A 12-person jury Wednesday found former County Assessor Webster Guillory guilty on two misdemeanor counts of filing false election papers for signatures that he made during a last-minute effort to file paperwork for reelection in March 2014.
The jury, which began deliberating around noon on Tuesday, came to a verdict late Wednesday morning after a three-day trial at the Superior Court Central Courthouse in Santa Ana.
The 71-year-old Guillory could be sentenced to probation or up to two years in jail. Sentencing is set for Jan. 8, 2016.
The case focused on two nomination papers signed and filed by Guillory in the hours before the Mar. 7 deadline for candidates to file for the June 2014 primary.
In order to run for office in Orange County, candidates are required to collect 20 signatures from registered voters. Any one person, including the candidate, can collect those signatures on the candidate’s behalf, but that individual must also sign that they personally witnessed those signatures.
Although one of his employees, Michael Hannah, collected signatures for those two papers, Guillory was the one who signed them.
Guillory, who was first elected as Assessor in 1998, had intended to retire in 2014 after four terms in the office. It wasn’t until the deadline for filing paperwork for candidacy loomed that Hannah, who he had encouraged to run, told Guillory that he would not run for the office.
Throughout the trial, Guillory’s attorney, John Barnett, argued the signatures were no more than an error in paperwork, and that his client had no motive to knowingly sign the papers when the legal solution — a signature from his Hannah — was just one floor away.
He emphasized Guillory’s reputation as an elected official and his reliance on staff at the Assessor’s office to vet and summarize documents for his signing.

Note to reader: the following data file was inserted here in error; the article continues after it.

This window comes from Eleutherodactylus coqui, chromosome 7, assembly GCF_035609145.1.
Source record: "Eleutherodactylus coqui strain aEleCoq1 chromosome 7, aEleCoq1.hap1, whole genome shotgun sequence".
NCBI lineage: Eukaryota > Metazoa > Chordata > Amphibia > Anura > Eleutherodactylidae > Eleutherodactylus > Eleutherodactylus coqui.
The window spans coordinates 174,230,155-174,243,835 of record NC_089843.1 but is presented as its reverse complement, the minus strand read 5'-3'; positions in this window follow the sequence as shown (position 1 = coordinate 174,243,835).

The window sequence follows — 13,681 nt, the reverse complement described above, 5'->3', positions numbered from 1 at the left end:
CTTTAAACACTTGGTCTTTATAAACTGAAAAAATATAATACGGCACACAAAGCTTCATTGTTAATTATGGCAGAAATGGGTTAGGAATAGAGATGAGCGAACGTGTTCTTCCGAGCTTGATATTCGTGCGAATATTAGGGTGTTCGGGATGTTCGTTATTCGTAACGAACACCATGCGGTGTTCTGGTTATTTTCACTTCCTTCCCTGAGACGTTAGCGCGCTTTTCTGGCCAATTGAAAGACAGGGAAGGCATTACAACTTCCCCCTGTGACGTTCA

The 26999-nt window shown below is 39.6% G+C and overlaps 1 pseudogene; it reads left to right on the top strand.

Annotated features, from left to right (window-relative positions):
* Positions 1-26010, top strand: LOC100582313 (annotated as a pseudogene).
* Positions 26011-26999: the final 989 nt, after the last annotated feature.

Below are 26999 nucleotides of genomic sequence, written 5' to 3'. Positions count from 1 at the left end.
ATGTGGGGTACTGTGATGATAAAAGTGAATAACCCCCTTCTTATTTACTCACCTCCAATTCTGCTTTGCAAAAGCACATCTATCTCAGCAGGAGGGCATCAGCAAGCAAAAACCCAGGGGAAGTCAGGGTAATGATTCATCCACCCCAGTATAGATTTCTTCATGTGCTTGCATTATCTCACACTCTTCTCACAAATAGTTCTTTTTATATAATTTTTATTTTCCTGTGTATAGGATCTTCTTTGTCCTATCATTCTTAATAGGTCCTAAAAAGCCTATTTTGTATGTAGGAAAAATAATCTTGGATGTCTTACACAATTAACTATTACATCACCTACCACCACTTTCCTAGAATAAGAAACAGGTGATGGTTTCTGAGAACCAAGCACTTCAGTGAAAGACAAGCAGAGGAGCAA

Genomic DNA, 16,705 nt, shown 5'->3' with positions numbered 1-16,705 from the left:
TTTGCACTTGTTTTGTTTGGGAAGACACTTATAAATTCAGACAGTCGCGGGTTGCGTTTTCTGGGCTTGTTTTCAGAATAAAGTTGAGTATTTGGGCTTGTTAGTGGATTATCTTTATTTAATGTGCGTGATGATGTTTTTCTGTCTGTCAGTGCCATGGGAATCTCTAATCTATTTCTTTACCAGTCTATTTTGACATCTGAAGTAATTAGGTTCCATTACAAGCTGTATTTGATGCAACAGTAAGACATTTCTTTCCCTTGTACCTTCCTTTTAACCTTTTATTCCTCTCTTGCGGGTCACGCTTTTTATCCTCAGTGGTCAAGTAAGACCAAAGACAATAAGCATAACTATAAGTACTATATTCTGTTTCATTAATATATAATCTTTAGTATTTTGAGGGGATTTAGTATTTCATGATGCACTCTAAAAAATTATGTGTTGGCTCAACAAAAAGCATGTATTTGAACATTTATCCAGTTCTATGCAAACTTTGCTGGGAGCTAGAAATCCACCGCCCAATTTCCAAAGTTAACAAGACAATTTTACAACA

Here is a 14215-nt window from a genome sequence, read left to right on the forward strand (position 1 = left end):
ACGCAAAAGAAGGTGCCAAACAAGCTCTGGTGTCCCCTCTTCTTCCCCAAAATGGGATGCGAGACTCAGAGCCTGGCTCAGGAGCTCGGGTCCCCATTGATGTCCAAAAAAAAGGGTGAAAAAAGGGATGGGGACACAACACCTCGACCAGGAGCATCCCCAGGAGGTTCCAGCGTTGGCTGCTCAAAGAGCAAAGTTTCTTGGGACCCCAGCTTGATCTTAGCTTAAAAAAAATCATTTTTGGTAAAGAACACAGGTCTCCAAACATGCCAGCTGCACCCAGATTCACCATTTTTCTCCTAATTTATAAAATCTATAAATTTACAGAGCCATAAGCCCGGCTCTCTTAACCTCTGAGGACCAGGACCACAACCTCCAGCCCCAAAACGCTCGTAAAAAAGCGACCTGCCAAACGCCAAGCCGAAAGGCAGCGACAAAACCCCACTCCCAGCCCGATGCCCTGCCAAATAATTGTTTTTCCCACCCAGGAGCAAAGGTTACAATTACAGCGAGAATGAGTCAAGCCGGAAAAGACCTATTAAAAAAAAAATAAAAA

“He did not sign this document and sign away his reputation knowing it was false. Seventy-one years, thirty-six of public service, did not suddenly and for five seconds come to a halt, and he did not knowing sign those documents,” Barnett told the jury.
Assistant District Attorney Brock Zimmon argued in court that Guillory, after four terms in office, was very familiar with the rules of running for office and the importance of filling out the forms correctly.
“These are not some trivial, internal documents. This is a document where, at minimum, if you don’t fill it out right, you don’t get the job,” Zimmon said. “This is a document so important that the law has made a specific crime for falsifying it.”
He also said Guillory should not have qualified to be on the Nov. 2014 ballot in the first place.
“The defendant’s name shouldn’t have been on the ballot. That’s why this matters,” Zimmon said.
Guillory lost that election.
Barnett declined to comment on the jury’s verdict but stated in court that he intends to file a motion for a new trial. Zimmon also declined to comment following the verdict.
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